A recent post from Donna Svei about saving your LinkedIn profile to print or a PDF file got me thinking about the process of saving and printing LI profiles.
In that post, Donna talks about how it’s important to print and save old copies of your LinkedIn profiles because you never know when you’ll need them. You may make a mistake with your LI profile and want to revert back to what it was before. Or you may have changed some terms or phrases and you want to change it back to the way it was before. Great ideas because you never know when you’ll need to fall back to an old profile.
Donna recommends using LinkedIn’s Save to PDF option from tyour LinkedIn profile. Simply open your profile, click on the More button and select Save to PDF from the pop-up menu that appears. I tried it with my LinkedIn profile and this is what my saved LinkedIn profile looks like.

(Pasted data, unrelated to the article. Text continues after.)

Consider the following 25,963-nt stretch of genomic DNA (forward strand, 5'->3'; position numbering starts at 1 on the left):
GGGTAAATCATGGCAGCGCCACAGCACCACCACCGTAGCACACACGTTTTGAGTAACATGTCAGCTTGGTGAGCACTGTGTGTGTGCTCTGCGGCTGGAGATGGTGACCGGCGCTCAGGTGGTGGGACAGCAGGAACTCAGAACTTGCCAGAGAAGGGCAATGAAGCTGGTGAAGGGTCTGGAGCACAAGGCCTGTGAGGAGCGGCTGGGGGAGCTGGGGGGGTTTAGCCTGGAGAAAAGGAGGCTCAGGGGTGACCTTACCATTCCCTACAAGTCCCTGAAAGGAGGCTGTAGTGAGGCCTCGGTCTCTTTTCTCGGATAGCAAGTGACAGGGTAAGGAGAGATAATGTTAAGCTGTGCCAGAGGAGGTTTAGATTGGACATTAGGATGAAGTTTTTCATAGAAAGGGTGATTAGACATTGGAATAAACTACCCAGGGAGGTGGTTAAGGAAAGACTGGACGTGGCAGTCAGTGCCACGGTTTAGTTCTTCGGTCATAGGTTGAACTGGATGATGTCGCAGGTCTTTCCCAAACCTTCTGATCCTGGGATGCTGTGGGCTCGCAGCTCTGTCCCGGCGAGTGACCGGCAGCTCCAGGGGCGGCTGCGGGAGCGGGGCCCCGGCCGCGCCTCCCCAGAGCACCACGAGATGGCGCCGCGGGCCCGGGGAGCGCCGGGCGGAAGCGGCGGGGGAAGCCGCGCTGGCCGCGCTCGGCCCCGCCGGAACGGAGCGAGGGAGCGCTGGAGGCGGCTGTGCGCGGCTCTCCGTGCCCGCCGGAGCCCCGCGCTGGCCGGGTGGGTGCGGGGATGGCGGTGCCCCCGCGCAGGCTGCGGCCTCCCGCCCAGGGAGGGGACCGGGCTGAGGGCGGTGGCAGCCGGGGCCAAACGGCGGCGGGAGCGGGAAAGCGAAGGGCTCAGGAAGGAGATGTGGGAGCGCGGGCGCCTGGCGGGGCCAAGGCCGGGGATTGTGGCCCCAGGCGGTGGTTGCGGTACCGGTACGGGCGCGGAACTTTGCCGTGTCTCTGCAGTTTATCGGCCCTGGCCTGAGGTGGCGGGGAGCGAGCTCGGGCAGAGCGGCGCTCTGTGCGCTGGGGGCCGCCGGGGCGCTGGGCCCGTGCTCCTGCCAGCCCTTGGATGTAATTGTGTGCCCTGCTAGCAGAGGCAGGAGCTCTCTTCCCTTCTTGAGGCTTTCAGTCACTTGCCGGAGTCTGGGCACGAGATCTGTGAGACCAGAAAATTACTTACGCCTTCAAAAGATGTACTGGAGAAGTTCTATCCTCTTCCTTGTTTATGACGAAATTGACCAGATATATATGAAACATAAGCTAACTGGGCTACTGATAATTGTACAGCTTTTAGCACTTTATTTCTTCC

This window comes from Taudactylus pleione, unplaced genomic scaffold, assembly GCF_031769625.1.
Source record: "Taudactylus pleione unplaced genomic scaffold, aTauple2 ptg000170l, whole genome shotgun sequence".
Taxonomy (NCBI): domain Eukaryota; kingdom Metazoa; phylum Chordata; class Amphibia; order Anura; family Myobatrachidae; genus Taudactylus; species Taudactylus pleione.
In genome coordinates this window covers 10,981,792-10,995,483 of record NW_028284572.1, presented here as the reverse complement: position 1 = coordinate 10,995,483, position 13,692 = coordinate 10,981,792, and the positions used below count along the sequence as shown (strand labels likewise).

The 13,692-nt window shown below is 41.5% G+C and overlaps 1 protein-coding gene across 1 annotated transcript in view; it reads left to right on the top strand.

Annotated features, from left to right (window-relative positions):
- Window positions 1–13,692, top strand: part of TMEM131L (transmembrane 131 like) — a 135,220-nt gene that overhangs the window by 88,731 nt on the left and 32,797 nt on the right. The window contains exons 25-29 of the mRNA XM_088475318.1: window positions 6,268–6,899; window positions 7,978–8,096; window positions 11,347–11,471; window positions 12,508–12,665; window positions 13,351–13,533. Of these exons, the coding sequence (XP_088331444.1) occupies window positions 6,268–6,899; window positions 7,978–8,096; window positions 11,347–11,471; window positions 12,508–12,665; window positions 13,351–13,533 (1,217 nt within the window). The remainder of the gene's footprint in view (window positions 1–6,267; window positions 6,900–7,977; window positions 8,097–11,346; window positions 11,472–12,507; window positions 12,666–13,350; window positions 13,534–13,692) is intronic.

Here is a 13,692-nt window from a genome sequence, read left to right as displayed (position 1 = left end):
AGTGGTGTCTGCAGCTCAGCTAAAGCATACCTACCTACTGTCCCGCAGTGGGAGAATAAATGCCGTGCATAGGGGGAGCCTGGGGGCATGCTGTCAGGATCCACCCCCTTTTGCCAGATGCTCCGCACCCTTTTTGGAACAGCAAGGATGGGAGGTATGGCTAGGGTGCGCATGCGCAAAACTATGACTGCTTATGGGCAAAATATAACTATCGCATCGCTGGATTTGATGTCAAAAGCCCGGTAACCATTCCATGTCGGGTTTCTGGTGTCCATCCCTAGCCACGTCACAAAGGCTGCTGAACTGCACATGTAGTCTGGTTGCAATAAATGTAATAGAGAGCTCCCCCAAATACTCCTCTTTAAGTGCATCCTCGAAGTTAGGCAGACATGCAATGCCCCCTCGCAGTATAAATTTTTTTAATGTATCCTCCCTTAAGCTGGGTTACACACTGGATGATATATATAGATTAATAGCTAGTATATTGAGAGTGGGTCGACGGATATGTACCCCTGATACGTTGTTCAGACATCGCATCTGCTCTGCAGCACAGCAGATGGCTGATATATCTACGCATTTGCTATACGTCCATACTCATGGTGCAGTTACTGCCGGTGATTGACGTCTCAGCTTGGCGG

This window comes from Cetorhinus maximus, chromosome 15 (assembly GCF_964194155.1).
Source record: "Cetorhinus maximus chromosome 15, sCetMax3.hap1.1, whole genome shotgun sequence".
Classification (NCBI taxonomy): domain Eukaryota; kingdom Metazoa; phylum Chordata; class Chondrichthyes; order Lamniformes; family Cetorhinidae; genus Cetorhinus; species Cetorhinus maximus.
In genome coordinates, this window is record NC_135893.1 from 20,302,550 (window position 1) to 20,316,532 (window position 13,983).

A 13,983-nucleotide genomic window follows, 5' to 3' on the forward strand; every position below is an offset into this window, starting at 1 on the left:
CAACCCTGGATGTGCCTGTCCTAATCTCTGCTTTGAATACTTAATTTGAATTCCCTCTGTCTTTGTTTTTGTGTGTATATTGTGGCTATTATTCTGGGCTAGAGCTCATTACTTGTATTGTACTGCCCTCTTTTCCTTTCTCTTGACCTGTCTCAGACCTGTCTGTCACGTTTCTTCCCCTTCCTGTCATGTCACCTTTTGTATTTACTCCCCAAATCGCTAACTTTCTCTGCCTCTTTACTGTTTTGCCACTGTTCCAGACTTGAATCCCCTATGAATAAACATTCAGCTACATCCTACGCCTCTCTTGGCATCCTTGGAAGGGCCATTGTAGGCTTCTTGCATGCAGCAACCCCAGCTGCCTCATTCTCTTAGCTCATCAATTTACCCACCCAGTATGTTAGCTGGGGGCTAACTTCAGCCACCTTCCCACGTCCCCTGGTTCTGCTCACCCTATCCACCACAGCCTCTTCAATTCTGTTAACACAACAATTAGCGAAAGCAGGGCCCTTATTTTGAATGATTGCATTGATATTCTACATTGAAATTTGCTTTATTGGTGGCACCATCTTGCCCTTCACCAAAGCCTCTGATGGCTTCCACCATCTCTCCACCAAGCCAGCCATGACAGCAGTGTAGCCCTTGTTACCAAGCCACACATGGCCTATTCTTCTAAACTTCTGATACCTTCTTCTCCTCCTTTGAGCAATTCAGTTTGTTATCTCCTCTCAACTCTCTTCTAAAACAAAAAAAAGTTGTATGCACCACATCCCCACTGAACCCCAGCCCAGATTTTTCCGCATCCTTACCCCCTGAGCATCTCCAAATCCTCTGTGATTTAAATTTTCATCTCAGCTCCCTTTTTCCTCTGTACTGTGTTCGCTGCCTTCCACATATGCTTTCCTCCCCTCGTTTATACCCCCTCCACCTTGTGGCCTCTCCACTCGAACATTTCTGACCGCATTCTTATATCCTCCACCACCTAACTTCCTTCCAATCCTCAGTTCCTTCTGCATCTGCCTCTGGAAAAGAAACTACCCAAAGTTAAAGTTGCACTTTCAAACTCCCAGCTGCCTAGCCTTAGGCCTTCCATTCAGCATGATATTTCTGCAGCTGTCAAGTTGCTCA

This is actually a pretty good rendition of a LinkedIn profile page and might be able to stand in for a resume, if needed. But it’s not a real resume.
If you want to take a copy of your LinkedIn profile and turn it into a PDF resume (which can also be used as an archived save for later restoration or reversal of new changes), you can use LinkedIn’s resume builder. The Resume Builder used to be free from LinkedIn Labs, but LinkedIn now only makes the Resume Builder available to premium members, which LinkedIn is selling for $29.99/month (with a discount if you pay yearly).
What it comes down to is that there’s two ways to print your LinkedIn profile via PDF. You can use the Save to PDF button as Donna talked about in her article. You can also use the resume generator from LinkedIn Labs, which will allow you to create a better formatted resume that’s editable and that you can display as its own web page, if you wish.